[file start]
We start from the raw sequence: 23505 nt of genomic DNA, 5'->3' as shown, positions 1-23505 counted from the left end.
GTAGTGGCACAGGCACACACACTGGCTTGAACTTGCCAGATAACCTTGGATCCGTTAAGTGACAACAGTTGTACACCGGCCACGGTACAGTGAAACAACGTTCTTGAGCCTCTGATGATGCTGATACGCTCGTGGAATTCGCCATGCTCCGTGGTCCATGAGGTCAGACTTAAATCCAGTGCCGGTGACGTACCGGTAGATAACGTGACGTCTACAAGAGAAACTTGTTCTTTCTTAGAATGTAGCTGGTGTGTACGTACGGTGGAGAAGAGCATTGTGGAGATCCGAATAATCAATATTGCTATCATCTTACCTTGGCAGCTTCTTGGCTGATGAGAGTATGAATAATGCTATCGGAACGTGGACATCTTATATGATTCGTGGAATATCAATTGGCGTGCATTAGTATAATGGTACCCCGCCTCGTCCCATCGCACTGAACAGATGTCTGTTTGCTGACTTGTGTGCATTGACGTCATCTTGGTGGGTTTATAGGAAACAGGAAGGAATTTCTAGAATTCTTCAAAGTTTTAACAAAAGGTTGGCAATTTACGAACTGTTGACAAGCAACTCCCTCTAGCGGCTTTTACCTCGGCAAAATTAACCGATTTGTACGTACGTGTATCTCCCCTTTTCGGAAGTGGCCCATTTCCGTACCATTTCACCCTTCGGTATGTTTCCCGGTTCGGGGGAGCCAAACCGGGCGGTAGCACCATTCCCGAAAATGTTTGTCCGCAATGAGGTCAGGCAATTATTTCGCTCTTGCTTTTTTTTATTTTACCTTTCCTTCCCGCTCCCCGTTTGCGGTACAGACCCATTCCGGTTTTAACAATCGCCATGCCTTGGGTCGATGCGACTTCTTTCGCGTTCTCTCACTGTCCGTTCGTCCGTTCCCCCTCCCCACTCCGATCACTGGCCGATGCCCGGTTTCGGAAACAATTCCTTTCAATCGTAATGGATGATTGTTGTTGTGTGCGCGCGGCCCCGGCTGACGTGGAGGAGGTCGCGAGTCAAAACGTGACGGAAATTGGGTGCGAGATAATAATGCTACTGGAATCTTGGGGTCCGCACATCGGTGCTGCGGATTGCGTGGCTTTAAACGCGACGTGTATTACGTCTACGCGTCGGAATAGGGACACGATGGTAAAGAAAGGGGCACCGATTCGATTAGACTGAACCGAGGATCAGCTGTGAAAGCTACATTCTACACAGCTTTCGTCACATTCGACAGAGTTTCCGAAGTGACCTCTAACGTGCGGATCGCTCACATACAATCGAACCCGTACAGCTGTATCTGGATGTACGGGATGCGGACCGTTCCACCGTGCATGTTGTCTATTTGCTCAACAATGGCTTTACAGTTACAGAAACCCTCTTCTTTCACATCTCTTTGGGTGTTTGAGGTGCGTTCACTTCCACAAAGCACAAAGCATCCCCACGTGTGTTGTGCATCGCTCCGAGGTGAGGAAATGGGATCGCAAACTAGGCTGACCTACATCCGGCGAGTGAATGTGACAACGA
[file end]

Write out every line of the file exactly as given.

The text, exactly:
We start from the raw sequence: 23505 nt of genomic DNA, 5'->3' as shown, positions 1-23505 counted from the left end.
GTAGTGGCACAGGCACACACACTGGCTTGAACTTGCCAGATAACCTTGGATCCGTTAAGTGACAACAGTTGTACACCGGCCACGGTACAGTGAAACAACGTTCTTGAGCCTCTGATGATGCTGATACGCTCGTGGAATTCGCCATGCTCCGTGGTCCATGAGGTCAGACTTAAATCCAGTGCCGGTGACGTACCGGTAGATAACGTGACGTCTACAAGAGAAACTTGTTCTTTCTTAGAATGTAGCTGGTGTGTACGTACGGTGGAGAAGAGCATTGTGGAGATCCGAATAATCAATATTGCTATCATCTTACCTTGGCAGCTTCTTGGCTGATGAGAGTATGAATAATGCTATCGGAACGTGGACATCTTATATGATTCGTGGAATATCAATTGGCGTGCATTAGTATAATGGTACCCCGCCTCGTCCCATCGCACTGAACAGATGTCTGTTTGCTGACTTGTGTGCATTGACGTCATCTTGGTGGGTTTATAGGAAACAGGAAGGAATTTCTAGAATTCTTCAAAGTTTTAACAAAAGGTTGGCAATTTACGAACTGTTGACAAGCAACTCCCTCTAGCGGCTTTTACCTCGGCAAAATTAACCGATTTGTACGTACGTGTATCTCCCCTTTTCGGAAGTGGCCCATTTCCGTACCATTTCACCCTTCGGTATGTTTCCCGGTTCGGGGGAGCCAAACCGGGCGGTAGCACCATTCCCGAAAATGTTTGTCCGCAATGAGGTCAGGCAATTATTTCGCTCTTGCTTTTTTTTATTTTACCTTTCCTTCCCGCTCCCCGTTTGCGGTACAGACCCATTCCGGTTTTAACAATCGCCATGCCTTGGGTCGATGCGACTTCTTTCGCGTTCTCTCACTGTCCGTTCGTCCGTTCCCCCTCCCCACTCCGATCACTGGCCGATGCCCGGTTTCGGAAACAATTCCTTTCAATCGTAATGGATGATTGTTGTTGTGTGCGCGCGGCCCCGGCTGACGTGGAGGAGGTCGCGAGTCAAAACGTGACGGAAATTGGGTGCGAGATAATAATGCTACTGGAATCTTGGGGTCCGCACATCGGTGCTGCGGATTGCGTGGCTTTAAACGCGACGTGTATTACGTCTACGCGTCGGAATAGGGACACGATGGTAAAGAAAGGGGCACCGATTCGATTAGACTGAACCGAGGATCAGCTGTGAAAGCTACATTCTACACAGCTTTCGTCACATTCGACAGAGTTTCCGAAGTGACCTCTAACGTGCGGATCGCTCACATACAATCGAACCCGTACAGCTGTATCTGGATGTACGGGATGCGGACCGTTCCACCGTGCATGTTGTCTATTTGCTCAACAATGGCTTTACAGTTACAGAAACCCTCTTCTTTCACATCTCTTTGGGTGTTTGAGGTGCGTTCACTTCCACAAAGCACAAAGCATCCCCACGTGTGTTGTGCATCGCTCCGAGGTGAGGAAATGGGATCGCAAACTAGGCTGACCTACATCCGGCGAGTGAATGTGACAACGA